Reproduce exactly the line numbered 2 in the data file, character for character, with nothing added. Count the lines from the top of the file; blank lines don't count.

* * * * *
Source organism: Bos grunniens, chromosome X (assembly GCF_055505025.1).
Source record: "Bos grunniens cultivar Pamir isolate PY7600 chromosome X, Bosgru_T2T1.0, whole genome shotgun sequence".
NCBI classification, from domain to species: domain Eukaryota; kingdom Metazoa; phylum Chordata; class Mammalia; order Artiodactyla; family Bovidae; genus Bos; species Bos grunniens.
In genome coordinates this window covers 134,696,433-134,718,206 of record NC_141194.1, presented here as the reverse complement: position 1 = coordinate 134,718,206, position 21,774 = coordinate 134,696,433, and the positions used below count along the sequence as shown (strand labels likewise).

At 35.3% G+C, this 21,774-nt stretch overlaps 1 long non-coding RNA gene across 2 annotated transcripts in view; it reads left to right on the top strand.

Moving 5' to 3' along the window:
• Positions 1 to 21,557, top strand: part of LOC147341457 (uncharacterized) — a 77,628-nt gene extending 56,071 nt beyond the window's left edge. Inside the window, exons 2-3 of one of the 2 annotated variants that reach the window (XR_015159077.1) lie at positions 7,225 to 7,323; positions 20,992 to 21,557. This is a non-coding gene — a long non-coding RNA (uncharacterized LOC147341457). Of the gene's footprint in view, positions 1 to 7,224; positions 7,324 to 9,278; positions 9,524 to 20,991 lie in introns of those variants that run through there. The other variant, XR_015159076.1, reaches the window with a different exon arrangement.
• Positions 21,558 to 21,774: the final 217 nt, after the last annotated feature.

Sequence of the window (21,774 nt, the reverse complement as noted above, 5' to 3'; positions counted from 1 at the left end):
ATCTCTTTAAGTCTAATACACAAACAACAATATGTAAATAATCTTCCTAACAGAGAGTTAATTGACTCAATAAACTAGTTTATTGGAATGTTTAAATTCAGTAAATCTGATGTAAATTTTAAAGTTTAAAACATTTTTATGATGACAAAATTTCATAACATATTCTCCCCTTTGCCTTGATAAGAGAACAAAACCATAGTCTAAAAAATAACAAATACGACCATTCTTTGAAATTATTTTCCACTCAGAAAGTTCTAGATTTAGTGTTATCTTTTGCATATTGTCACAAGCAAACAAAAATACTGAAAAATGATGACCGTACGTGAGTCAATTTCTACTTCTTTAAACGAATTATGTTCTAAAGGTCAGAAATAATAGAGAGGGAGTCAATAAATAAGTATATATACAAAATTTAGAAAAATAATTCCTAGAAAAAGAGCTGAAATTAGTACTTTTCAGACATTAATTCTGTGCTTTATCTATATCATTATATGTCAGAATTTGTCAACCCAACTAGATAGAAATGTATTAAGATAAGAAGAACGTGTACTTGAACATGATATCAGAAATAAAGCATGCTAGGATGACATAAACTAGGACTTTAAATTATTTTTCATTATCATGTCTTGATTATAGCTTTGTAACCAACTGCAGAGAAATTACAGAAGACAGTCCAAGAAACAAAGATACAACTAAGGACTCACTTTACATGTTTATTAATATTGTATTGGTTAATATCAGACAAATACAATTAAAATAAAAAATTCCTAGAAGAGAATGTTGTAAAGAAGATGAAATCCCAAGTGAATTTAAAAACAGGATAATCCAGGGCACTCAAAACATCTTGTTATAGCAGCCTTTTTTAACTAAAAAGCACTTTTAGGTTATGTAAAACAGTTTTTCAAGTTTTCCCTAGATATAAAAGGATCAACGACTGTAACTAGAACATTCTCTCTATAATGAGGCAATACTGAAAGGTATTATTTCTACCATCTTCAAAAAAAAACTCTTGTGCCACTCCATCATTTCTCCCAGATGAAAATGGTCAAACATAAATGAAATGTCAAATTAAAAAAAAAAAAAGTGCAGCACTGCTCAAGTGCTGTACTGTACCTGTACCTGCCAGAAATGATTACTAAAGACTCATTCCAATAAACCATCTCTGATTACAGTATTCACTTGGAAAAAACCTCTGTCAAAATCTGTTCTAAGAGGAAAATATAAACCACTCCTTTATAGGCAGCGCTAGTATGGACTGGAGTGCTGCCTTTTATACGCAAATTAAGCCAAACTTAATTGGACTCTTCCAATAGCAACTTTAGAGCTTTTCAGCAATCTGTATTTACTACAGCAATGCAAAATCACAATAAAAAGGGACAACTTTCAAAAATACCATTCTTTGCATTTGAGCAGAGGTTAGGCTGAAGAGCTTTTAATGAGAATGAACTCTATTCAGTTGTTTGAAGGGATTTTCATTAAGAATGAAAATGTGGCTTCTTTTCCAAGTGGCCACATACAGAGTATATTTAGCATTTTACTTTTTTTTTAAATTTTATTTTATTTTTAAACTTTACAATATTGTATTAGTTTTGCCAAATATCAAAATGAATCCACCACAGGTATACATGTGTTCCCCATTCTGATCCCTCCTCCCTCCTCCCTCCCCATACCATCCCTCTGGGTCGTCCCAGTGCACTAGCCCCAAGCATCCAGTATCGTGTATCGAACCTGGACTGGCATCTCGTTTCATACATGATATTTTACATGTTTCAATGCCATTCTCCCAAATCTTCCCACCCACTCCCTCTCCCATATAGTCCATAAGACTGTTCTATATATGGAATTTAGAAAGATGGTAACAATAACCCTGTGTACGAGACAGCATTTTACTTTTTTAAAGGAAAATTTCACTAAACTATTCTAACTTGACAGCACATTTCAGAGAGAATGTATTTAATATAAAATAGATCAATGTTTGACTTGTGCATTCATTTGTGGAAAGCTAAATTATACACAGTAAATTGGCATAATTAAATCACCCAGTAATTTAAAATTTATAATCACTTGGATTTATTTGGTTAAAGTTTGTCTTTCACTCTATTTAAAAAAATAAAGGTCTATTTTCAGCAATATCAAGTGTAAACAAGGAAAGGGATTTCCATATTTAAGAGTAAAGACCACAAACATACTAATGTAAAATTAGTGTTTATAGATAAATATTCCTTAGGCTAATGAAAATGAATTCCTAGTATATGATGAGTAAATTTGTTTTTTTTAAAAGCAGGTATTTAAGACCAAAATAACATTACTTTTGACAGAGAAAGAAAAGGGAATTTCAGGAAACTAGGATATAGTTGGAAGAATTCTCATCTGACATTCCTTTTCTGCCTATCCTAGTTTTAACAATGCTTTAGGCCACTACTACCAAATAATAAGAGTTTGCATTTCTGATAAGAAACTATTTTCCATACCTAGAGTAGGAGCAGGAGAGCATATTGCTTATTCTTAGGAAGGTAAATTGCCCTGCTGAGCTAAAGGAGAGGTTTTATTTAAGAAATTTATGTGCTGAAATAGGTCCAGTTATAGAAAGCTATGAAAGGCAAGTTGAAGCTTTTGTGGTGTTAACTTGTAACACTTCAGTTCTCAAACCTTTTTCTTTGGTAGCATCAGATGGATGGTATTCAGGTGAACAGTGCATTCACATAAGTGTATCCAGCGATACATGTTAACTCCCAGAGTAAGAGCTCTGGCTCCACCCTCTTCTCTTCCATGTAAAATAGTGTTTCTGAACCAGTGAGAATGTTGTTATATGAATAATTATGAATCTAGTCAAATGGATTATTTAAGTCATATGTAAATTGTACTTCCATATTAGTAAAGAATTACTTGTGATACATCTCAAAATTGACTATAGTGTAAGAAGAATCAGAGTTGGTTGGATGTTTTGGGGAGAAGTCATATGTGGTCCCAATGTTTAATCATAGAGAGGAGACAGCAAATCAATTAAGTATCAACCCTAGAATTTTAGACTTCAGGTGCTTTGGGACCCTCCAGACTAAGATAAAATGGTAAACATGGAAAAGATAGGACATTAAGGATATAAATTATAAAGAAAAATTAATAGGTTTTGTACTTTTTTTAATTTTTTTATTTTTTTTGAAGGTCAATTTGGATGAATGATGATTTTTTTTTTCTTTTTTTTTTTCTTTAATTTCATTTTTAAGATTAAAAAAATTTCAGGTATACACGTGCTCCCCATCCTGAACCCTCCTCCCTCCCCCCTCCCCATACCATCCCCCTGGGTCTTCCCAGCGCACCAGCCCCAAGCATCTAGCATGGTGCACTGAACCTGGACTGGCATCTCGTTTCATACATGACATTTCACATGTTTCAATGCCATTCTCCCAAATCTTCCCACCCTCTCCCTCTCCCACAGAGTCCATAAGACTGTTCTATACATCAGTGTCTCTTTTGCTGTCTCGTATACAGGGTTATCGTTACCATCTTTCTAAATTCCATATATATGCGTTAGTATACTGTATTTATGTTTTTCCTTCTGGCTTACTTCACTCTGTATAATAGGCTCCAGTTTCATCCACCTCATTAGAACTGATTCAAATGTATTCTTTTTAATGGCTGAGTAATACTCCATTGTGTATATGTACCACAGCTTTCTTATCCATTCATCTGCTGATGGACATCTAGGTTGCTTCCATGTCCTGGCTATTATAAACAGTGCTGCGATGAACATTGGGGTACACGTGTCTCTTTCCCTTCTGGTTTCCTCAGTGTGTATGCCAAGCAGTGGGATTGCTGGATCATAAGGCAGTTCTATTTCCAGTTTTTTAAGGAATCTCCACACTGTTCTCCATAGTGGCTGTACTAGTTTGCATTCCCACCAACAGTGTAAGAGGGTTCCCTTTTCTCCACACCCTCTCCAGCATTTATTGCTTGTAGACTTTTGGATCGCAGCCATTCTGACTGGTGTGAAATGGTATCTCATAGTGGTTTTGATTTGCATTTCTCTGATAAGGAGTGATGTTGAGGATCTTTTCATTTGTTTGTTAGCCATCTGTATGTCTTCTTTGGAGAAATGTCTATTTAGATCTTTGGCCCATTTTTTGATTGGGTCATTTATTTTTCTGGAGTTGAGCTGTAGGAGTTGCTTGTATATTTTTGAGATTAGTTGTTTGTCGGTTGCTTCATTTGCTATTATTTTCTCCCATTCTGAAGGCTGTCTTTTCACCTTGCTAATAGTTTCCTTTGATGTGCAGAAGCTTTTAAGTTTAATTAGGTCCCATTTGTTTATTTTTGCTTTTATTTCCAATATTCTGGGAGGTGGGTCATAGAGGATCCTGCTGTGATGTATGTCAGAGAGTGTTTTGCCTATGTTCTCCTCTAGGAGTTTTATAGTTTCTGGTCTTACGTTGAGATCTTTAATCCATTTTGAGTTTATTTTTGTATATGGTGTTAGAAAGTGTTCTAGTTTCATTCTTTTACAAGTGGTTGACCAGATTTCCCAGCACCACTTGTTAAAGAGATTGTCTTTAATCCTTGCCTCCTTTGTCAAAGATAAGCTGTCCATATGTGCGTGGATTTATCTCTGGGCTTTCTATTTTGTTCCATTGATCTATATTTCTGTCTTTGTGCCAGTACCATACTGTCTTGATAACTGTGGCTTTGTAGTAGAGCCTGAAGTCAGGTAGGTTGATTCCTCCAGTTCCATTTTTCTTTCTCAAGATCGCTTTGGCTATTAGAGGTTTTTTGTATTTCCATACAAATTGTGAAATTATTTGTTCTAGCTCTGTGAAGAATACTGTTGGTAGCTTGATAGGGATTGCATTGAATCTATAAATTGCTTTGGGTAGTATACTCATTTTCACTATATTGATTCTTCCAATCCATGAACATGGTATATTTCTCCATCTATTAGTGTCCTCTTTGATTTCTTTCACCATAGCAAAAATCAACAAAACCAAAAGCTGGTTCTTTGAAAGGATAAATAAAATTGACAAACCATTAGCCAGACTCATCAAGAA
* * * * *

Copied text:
Source record: "Bos grunniens cultivar Pamir isolate PY7600 chromosome X, Bosgru_T2T1.0, whole genome shotgun sequence".